The Horror of the Shade

life after deathLast week I elected to republish a blog originally entitled A Sense of Foreboding, with a new title this time – Impending Doom. This choice of title was hardly accidental.   Ten days ago I had a biopsy; from that point until today, when I received the cheerful news that all is well — full catastrophe averted! — I have been in a fine old lather. As it turns out, I do not want to die. This came as something of a surprise to me. I thought I would be more philosophical about it. I was dead wrong.

I would describe myself as sunny, but not particularly optimistic. I would prefer to be happily surprised by an outcome than devastated by it. My immediate reaction to the biopsy was, therefore, to assume the worst. The absolute worst. After all, there was that chart on the mammography clinic wall pegging the rates of breast cancer in women in their sixties at one in twenty eight – odds I did not like. When I was thirty, a case of Guillain-Barre Syndrome left me paralyzed and on a ventilator. Ever since then I have viewed my internal workings with unease: what was going on in there that I didn’t know about? Because I know some damn thing was going on. Was this it? Had the other shoe fallen?

The next thing I did after assuming the worst was to go underground, pending, you know, the Apocalypse. I told my husband, of course, and a few of the more sympatico women with whom I work – largely to explain the fact that I kept walking into walls and had become, all of a sudden, unable to form complete sentences – but no one else. Not my kids. Not my sibs. Not friends, with the exception of one and then only very late in the game. I didn’t want to worry them.  I didn’t want them to tell me, you don’t know, it could just be Stage One, Cancer Lite. My ex-mother-in-law, a nurse, was fond of informing appalled dinner companions, “They opened her up and she was FULL of cancer.”   What if they opened me up and I was FULL of cancer? No, what I wanted to do … what I planned to do was to determine the full extent of my predicament, then conduct myself with sublime mindfulness, in the manner of Ekhart Tolle.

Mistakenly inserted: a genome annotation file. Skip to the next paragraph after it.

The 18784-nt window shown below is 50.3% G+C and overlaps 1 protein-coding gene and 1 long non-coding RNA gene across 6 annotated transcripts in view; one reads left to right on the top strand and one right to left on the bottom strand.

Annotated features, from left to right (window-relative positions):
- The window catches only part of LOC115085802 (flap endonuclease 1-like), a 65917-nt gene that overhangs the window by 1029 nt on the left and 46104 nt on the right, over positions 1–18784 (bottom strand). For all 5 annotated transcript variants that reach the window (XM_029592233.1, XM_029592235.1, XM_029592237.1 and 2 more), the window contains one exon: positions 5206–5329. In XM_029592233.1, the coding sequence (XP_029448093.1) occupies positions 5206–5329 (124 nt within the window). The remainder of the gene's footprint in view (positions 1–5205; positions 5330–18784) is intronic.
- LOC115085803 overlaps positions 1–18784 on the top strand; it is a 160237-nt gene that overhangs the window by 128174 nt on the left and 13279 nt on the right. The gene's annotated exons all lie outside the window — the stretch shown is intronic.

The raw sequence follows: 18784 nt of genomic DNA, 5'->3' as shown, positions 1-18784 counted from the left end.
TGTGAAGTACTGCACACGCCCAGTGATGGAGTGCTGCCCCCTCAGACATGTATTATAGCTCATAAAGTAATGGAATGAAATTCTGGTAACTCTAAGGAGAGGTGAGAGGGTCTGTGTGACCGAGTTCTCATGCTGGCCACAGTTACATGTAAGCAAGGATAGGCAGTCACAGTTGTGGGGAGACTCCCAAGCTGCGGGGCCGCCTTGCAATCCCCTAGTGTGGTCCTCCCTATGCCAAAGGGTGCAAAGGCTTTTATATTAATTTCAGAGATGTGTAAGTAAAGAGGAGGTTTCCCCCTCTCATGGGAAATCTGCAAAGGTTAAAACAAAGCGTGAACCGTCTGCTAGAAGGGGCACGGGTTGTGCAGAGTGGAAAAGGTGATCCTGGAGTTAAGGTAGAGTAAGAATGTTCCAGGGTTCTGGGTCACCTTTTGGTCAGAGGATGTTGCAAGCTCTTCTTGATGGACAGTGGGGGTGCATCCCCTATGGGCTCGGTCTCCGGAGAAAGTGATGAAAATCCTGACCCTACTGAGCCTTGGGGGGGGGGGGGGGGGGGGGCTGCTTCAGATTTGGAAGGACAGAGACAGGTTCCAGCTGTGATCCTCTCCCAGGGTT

invictusWhat I, in fact, did do was to alternate between nanoseconds of zen-like acceptance of the things I cannot control and explosions of sheer terror, punctuated with flashes of anger –“Why me? Why not a smoker?” — and bargaining: “What if I never indulge in schadenfreude again?”  “How about I stop fantasizing about a lone gunman shooting up an NRA Convention?”

I am fond of saying  that I cannot imagine a time when I was not nor imagine a time when I will not be and that, therefore, as far as I am concerned, I am immortal. A nice theory, but it didn’t stand the test of contemplating what poet William Ernest Henley rather turgidly described in his poem Invictus as “The Horror of the Shade.”

As it turns out, I can imagine not being. I can imagine my husband’s terrible loneliness without me; we are joined at the hip, after all. I can imagine not being at my son’s upcoming wedding and what that would be like for him or for my youngest daughter when she marries. I can imagine not being there for my grandchildren . . .  and I dearly want to be there for my grandchildren.  And I can imagine not finishing this damned novel.

The reprieve is temporary. I know that.  The shoe will fall sometime.   Just, thank the Universe, not today.

4 thoughts on “The Horror of the Shade

  1. Janet Miller Pitt says:

    Sorry, I left a reply – did not mean to be anonymous!

  2. Anonymous says:

    Awaiting painful tests for the third go around…now running out of things to remove to stop the dread disease in the terra between stomach and knees…The Miller family also used to have “cancer breakfasts” (mother coming off night shift with terrible stories of suffering – she had nightly faced death and held up parents and patients for 46 years so she had to release…) The “full of cancer” stories, however, were a mocking of the Newfoundland relish for – and cultural one upmanship of – dramatic exits, as in “she thought she had a small drop of cancer but when they opened her up…”) Everyone in NL is “full of cancer” (literally our disease heritage). In the deprived centuries before Confederation when dinner parties did not exist (middle class not invented or well established until well
    after 1949), tales of drowning at sea and the lamentation of women left to starve “with children like the steps of stairs” were the cultural staple…

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